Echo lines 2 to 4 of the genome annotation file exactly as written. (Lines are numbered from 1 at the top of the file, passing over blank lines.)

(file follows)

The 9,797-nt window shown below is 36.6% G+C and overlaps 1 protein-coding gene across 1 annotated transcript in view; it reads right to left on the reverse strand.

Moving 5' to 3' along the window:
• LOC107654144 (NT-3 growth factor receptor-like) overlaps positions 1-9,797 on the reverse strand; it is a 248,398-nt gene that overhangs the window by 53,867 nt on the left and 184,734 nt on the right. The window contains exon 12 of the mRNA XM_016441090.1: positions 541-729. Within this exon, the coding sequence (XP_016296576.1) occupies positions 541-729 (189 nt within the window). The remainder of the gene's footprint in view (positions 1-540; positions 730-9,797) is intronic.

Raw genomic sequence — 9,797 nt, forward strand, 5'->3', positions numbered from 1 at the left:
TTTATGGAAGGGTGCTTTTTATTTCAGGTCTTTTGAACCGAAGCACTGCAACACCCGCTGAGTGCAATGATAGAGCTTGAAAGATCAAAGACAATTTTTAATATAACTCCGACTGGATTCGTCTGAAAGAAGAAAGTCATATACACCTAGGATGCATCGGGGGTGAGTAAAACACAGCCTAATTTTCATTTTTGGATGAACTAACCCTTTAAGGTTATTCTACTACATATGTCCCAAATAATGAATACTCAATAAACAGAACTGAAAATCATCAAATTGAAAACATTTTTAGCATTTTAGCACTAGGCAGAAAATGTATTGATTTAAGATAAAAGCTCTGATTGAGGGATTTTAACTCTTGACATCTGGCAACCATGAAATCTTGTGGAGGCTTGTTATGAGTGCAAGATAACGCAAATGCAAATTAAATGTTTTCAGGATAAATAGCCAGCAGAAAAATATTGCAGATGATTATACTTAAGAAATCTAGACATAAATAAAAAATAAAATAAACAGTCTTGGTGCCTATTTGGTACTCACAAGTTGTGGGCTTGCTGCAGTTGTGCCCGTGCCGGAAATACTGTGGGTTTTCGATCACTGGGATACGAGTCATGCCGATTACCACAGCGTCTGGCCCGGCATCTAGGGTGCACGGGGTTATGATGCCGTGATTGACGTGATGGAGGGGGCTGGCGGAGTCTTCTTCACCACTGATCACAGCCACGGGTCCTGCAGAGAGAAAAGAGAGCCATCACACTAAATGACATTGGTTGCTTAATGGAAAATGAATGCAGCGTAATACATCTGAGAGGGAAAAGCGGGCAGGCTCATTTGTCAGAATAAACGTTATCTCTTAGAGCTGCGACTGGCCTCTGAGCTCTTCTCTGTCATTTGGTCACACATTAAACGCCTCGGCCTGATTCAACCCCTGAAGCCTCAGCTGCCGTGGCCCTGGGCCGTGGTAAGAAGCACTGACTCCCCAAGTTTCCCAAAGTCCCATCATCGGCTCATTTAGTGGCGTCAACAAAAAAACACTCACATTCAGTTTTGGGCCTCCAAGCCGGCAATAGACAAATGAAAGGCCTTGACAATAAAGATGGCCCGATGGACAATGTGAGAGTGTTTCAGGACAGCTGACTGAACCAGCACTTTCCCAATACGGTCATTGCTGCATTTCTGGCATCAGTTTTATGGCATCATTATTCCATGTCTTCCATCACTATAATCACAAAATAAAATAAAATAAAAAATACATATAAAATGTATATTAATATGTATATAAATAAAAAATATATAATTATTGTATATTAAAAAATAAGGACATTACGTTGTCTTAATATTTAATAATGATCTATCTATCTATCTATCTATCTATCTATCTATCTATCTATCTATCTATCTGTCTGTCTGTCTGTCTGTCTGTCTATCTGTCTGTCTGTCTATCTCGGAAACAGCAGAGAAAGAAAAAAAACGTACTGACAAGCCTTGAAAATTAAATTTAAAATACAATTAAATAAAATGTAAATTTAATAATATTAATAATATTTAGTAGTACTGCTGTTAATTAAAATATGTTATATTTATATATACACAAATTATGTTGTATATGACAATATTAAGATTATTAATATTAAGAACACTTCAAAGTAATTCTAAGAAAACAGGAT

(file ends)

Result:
Moving 5' to 3' along the window:
• LOC107654144 (NT-3 growth factor receptor-like) overlaps positions 1-9,797 on the reverse strand; it is a 248,398-nt gene that overhangs the window by 53,867 nt on the left and 184,734 nt on the right. The window contains exon 12 of the mRNA XM_016441090.1: positions 541-729. Within this exon, the coding sequence (XP_016296576.1) occupies positions 541-729 (189 nt within the window). The remainder of the gene's footprint in view (positions 1-540; positions 730-9,797) is intronic.

Raw genomic sequence — 9,797 nt, forward strand, 5'->3', positions numbered from 1 at the left: